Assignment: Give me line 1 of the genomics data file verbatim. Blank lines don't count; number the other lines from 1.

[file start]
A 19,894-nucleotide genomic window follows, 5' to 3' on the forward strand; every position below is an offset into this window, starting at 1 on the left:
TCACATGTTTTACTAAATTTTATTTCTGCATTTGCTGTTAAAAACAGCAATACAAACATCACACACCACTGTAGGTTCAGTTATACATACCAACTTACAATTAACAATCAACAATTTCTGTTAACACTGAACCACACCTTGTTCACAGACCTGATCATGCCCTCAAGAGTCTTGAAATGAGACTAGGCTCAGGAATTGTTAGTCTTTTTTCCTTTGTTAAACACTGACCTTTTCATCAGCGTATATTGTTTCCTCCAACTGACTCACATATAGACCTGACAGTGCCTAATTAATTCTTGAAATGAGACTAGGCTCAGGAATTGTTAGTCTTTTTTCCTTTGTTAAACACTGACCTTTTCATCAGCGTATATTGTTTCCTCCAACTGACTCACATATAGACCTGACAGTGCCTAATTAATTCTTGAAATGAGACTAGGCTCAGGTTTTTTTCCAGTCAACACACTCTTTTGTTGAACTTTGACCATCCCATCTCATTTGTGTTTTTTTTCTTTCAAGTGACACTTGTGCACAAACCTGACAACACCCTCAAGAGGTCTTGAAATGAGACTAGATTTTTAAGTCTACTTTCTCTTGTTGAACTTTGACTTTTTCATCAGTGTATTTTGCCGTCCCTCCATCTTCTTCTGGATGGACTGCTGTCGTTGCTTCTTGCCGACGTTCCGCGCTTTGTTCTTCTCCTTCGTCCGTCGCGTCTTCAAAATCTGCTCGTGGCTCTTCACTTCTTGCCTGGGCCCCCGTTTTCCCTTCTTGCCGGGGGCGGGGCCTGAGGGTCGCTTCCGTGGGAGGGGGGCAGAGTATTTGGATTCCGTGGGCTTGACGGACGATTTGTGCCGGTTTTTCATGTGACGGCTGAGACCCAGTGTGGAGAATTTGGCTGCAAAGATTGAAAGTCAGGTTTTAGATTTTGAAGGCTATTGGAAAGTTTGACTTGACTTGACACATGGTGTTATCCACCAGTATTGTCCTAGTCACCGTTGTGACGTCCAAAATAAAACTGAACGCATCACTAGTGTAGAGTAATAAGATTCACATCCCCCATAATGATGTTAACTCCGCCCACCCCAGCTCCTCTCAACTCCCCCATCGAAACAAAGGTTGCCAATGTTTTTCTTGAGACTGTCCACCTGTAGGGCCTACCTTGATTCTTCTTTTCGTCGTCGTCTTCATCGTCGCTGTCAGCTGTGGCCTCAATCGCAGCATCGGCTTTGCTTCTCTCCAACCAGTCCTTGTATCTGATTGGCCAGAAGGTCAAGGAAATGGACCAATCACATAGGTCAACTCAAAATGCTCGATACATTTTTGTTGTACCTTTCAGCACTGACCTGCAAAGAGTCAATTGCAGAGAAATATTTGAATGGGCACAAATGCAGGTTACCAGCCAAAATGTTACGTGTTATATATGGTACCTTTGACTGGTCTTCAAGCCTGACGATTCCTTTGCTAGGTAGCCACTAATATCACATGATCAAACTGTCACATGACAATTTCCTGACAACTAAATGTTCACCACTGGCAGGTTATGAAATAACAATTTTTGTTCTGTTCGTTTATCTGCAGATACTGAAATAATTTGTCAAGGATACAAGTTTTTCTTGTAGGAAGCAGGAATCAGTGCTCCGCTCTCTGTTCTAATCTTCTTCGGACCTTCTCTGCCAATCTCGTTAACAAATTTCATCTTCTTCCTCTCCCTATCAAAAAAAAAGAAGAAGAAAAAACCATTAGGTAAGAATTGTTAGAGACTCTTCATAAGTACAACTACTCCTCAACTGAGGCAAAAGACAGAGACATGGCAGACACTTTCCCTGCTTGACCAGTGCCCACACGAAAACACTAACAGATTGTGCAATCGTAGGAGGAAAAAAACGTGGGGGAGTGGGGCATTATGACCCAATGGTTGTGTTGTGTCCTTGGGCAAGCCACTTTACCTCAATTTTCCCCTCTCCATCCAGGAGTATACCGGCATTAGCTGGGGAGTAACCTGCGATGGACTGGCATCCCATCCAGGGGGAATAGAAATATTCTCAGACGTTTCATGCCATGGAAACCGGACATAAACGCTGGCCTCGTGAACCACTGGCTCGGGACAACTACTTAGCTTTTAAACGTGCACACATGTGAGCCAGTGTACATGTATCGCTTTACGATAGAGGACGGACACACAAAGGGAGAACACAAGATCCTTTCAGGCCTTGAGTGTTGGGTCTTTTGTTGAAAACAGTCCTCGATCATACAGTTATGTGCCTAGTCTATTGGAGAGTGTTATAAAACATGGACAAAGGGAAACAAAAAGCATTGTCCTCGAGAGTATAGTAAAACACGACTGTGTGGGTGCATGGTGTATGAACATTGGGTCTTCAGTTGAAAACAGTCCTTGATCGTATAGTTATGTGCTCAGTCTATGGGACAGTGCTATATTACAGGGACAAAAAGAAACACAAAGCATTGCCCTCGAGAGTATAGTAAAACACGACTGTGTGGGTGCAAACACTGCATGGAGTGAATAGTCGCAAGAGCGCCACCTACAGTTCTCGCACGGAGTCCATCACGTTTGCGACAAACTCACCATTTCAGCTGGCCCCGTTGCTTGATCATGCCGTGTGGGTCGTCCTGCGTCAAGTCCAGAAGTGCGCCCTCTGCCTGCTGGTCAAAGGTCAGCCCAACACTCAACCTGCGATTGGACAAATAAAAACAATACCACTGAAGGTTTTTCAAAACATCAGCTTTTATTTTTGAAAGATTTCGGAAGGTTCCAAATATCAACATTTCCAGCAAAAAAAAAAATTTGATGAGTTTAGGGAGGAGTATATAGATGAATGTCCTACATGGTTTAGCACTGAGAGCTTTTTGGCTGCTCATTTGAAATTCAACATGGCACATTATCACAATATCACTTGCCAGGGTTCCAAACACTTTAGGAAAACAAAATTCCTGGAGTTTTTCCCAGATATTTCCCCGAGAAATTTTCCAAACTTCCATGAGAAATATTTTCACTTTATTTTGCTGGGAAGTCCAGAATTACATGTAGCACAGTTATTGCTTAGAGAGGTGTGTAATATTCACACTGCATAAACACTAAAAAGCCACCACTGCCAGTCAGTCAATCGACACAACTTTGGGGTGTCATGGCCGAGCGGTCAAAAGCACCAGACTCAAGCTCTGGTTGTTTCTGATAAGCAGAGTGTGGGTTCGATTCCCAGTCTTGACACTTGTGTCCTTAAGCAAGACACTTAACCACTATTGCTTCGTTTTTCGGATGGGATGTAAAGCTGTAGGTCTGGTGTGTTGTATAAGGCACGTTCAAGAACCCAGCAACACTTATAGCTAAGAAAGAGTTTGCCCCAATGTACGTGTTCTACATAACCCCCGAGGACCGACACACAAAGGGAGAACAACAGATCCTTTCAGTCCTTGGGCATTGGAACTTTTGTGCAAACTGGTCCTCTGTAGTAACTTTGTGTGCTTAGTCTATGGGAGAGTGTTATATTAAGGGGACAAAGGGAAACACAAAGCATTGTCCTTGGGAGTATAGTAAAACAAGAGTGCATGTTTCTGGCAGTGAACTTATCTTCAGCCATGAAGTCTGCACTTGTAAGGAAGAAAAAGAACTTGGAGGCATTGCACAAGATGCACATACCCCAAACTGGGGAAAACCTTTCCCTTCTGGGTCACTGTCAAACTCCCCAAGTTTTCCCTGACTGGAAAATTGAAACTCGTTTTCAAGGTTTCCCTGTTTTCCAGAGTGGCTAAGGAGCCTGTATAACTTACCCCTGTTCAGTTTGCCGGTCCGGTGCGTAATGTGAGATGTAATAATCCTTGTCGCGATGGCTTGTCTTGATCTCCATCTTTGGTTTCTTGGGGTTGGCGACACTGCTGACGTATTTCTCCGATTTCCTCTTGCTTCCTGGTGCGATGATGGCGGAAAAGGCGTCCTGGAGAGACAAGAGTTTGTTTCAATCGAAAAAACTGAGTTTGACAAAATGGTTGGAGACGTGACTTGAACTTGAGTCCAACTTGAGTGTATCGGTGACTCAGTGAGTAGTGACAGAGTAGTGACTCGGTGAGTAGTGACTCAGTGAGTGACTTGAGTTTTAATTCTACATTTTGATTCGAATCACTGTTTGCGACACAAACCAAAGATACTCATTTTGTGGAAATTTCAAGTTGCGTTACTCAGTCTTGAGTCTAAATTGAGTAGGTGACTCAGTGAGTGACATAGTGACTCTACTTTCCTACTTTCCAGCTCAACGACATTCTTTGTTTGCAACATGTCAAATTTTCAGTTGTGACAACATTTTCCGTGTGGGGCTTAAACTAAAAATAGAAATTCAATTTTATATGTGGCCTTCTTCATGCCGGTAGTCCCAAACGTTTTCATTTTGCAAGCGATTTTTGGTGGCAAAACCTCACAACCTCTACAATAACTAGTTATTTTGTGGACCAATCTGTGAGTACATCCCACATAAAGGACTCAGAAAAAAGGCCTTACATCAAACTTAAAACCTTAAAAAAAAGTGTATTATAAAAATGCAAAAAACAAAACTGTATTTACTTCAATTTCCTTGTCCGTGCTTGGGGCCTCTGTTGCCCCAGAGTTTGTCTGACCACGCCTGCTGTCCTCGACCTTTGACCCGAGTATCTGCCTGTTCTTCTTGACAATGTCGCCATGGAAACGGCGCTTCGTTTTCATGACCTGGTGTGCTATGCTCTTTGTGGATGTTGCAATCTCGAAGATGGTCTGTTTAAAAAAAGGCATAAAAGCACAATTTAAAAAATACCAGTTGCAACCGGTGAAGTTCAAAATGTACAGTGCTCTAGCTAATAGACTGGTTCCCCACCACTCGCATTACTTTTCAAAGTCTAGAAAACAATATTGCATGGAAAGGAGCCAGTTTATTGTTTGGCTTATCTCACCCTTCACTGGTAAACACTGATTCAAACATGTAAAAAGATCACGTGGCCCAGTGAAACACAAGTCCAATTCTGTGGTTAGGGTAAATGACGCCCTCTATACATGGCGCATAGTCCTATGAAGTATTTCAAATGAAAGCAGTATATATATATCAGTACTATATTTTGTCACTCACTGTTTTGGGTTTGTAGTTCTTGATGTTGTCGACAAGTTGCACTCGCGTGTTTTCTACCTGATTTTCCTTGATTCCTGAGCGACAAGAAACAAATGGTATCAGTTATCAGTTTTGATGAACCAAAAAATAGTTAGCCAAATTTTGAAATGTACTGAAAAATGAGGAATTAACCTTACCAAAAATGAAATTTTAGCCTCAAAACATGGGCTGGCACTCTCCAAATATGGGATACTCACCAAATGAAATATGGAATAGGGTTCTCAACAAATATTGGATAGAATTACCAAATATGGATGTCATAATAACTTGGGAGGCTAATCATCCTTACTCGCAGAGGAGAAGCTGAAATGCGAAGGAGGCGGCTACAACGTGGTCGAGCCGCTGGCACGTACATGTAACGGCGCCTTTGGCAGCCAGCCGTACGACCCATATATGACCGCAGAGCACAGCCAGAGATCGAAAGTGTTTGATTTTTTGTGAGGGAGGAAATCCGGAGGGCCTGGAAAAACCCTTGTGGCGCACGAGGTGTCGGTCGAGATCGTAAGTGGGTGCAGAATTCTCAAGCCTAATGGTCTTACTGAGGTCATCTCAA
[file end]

A 19,894-nucleotide genomic window follows, 5' to 3' on the forward strand; every position below is an offset into this window, starting at 1 on the left: